FNMA during the third and fourth quarter of 1947 did not purchase or commit to purchase any section 608 FHA-insured mortgages. During the first quarter of 1948 it has committed to purchase 29 such mortgages aggregating $13,215,700. No purchases pursuant to such commitments had been effected as of March 31, 1948.

During the last quarter of 1947 FNMA committed to purchase 111 section 603 mortgages aggregating $752,200. During the first quarter of 1948 it executed commitments to purchase 6,400 section 603 mortgages aggregating $43,575,000. Of the outstanding commitments to purchase section 603 FHA insured loans, the Association purchased during the first quarter of 1948, 764 such loans aggregating $5,677,400.

Mr. BROWN. Did you sustain any losses on the Federal Housing Administration mortgages which you purchased?

Mr. GOODLOE. No; the experience in the Federal Housing Administration secondary market has been a very satisfactory and, indeed, a very profitable one from our standpoint.

Mr. PATMAN. I want to ask you a question or two about this report, Mr. Goodloe, of February 29, 1948, presented by the Reconstruction Finance Corporation. I notice you have listed here loans of 621 million dollars plus for Rural Rehabilitation, and no balances outstanding. How was that paid off?

Mr. GOODLOE. That was paid off by those loans being transferred to the Secretary of the Treasury, pursuant to law, approved by the Congress last year, and a corresponding amount of our notes to the Secretary of the Treasury were canceled. In other words, it was just a bookkeeping transaction.

Mr. PATMAN. Did the same thing happen with reference to the Farm and Tenants Act?

Mr. GOODLOE. Yes, sir.

Mr. PATMAN. What about Rural Electrification?

Mr. GOODLOE. The same thing. As a matter of fact, all of our interagency financing has been terminated in that way.

Mr. PATMAN. I notice that the railroads still owe 141 million dollars out of 933 million dollars. Are they paying that off regularly, without default?

Mr. GOODLOE. Yes, sir. We had at one time outstanding in railroad loans, as I recall, something in excess of a billion dollars.

Mr. PATMAN. It says here 933 million dollars plus.

Mr. GOODLOE. Well, then, I may be a little confused. We had several hundred million dollars of railroad securities which were taken over from Public Works Administration, which gave us a portfolio in railroads in excess of a billion dollars.

Mr. PATMAN. I notice the banks still owe 935 million dollars plus on advances. It occurs to me that the banks, having been rather profitable institutions in the last few years, might have paid that off.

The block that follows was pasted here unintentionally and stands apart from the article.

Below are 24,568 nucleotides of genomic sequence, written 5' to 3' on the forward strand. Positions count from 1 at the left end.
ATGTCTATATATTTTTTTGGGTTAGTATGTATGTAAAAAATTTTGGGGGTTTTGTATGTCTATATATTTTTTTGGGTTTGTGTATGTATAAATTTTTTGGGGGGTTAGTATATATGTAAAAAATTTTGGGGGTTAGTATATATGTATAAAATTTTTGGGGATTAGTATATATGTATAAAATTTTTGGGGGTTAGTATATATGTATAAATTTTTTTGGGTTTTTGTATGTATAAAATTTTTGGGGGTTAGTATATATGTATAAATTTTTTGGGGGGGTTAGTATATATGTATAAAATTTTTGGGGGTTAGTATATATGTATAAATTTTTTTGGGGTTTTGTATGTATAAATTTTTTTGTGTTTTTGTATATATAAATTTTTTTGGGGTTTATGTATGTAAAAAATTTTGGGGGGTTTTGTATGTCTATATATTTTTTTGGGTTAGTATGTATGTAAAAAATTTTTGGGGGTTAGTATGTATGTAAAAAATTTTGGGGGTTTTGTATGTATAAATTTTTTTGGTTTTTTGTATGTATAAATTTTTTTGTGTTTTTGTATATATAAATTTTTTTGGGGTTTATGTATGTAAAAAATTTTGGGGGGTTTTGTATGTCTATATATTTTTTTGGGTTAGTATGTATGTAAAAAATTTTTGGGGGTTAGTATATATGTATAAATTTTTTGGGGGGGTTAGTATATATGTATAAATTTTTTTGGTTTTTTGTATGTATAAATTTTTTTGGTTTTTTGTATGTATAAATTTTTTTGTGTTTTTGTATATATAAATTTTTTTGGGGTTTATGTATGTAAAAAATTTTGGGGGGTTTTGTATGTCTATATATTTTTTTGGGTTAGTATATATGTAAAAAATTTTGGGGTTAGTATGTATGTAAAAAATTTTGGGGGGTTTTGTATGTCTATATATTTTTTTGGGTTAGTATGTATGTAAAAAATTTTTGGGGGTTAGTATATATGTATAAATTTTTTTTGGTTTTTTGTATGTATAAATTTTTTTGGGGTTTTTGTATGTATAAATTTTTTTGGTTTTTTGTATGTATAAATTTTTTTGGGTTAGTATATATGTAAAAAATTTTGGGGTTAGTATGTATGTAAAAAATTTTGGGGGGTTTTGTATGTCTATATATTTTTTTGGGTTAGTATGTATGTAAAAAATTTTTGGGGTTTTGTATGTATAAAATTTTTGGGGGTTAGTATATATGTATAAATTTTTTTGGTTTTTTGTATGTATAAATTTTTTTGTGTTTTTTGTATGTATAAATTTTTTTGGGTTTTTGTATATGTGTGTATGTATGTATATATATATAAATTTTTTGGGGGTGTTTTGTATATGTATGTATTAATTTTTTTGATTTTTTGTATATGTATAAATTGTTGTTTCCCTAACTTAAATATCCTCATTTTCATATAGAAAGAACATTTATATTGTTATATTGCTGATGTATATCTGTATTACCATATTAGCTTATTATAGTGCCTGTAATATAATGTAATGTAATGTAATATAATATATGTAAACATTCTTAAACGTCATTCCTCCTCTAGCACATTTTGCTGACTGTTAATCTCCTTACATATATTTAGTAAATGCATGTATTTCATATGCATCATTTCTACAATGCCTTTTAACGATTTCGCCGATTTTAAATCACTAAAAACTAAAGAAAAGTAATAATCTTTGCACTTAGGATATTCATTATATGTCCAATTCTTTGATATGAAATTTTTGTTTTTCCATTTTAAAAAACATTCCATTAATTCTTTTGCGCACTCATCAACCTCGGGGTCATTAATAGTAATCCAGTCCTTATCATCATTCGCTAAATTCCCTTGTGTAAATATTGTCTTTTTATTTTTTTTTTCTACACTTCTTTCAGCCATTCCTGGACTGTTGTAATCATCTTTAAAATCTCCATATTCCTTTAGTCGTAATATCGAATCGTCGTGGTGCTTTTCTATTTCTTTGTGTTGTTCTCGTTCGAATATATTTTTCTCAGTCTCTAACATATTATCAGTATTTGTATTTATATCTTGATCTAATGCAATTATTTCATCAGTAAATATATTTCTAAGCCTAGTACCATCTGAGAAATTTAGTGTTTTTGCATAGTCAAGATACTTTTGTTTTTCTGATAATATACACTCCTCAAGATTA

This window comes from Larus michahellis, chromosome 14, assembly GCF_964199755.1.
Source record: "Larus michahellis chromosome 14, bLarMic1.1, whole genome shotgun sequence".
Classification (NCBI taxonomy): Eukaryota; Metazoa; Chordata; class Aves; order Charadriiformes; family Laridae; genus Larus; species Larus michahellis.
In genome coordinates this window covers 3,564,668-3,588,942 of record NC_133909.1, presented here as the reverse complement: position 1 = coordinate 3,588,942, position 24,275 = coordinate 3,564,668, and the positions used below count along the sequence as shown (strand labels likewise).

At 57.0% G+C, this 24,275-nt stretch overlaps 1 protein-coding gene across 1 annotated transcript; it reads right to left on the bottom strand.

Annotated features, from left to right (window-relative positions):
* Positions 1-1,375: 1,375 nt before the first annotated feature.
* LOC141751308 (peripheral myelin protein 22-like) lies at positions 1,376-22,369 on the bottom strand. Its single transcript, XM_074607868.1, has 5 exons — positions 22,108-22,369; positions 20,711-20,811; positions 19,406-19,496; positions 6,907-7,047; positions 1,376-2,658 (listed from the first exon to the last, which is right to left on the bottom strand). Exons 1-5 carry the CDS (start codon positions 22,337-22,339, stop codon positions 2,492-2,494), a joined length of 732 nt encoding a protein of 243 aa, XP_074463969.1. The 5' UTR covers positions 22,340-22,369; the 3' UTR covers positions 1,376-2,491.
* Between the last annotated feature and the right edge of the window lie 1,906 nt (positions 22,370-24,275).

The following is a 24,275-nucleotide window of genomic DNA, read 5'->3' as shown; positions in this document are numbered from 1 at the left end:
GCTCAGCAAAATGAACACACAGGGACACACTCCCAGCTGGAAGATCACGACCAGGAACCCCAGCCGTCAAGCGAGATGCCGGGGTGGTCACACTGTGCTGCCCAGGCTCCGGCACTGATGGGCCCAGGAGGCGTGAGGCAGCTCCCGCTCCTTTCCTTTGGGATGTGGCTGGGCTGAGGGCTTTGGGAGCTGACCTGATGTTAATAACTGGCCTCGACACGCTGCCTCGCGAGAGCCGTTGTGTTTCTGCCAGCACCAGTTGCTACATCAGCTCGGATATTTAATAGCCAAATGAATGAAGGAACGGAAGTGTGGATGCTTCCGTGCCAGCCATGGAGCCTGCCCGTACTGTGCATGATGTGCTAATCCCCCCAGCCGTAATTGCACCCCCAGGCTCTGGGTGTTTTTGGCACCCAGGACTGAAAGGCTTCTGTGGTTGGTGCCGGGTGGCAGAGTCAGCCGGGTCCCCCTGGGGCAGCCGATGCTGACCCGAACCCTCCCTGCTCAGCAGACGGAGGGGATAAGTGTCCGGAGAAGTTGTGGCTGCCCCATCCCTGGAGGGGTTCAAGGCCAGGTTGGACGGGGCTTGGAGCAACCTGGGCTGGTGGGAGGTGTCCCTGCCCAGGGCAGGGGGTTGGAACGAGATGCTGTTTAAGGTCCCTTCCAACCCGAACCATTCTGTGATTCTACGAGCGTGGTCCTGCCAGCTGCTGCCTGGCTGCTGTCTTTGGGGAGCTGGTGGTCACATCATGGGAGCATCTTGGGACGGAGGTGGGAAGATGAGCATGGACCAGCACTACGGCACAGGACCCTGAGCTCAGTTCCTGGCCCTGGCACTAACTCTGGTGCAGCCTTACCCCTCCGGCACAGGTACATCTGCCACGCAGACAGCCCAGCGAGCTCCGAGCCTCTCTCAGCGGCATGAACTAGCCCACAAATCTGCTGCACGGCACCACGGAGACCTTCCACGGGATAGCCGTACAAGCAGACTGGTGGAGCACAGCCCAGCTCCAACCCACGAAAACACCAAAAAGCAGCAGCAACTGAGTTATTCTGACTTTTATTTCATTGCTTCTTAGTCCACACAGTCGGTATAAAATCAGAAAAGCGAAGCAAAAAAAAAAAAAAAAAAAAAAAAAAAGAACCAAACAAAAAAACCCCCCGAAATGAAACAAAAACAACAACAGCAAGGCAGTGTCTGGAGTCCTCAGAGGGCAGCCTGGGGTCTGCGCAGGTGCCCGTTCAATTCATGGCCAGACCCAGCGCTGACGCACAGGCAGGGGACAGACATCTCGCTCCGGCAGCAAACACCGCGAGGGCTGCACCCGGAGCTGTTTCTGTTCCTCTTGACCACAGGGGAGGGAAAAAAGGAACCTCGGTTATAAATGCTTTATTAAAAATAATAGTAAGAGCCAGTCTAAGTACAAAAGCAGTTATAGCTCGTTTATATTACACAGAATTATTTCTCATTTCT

Mr. GOODLOE. As I said earlier, I included in my statement for the record the amount that had been liquidated in preferred bank stocks since June 30 last, as well as the steps that we have taken since then to accelerate the liquidation, starting first with the letters to the supervisory authorities, and then more recently with the letters to the banks themselves.

I might state that the bulk of that investment in capital stock in banks is in New York and New Jersey, and I think there are one or two fairly substantial amounts in Ohio. In those cases, they are fairly large banks, and are doing very well now. However, it is going to be a long pull on the basis of present earnings before they will be in a position to retire their preferred stock.

Mr. PATMAN. I was here in 1932 when the Reconstruction Finance Corporation was created. To the best of my recollection, it only applied to banks, insurance companies, and railroad companies. Is that correct? Originally, in 1932, when the act was passed?

Mr. GOODLOE. I think it included some other categories, but, generally speaking, it was confined to railroads and financial institutions. It included trust companies, banks, insurance companies, mortgage loan associations, and, I think, credit unions

Mr. PATMAN. Credit unions? I notice you have extended loans to credit unions of $600,000, but they have all been paid back.

Mr. GOODLOE. That is correct.

Mr. PATMAN. You have had no losses on loans to credit unions?
Mr. GOODLOE. No, sir.

Mr. PATMAN. Those are all the questions I have at this time.
Mr. SPENCE. What was your peak of loans to banks?

Mr. GOODLOE. Peak to banks?

Mr. SPENCE. Yes. After the depression, how much did you have outstanding in loans to banks?

Mr. GOODLOE. The largest amount we ever had disbursed and outstanding to banks and bank receivers, by way of loans, was $2,198,000,000.

In addition to that, we had preferred stock of banks, at one time, outstanding of $1,170,000,000, or a total of, in round figures, $3,300,000,000.

Mr. SPENCE. How many banks did that include?

Mr. GOODLOE. I ought to know that figure offhand, but I do not recall it.

Mr. SPENCE. If it is too much trouble, let it go.

Mr. GOODLOE. It is my recollection that it was a very large number. Mr. PATMAN. Would you yield on that point, Mr. Spence?

Mr. SPENCE. I yield.

Mr. PATMAN. Mr. Goodloe, is it not a fact that that amount was almost equal to the total amount of capital stock of all banks at that time? In 1933 ?

Mr. GOODLOE. I would not know about that, Mr. Patman.

Mr. SUNDSTROM. Mr. Goodloe, how much of the bank-stock liquidation has taken place since June 30, last year?

Mr. GOODLOE. Full retirement, 216 banks, since June 30, or a total for 1947, 372 banks, $24,000,000.

Mr. SUNDSTROM. Is that from June 30 to January 1, this year? Mr. GOODLOE. Yes.

Mr. SUNDSTROM. Through what date?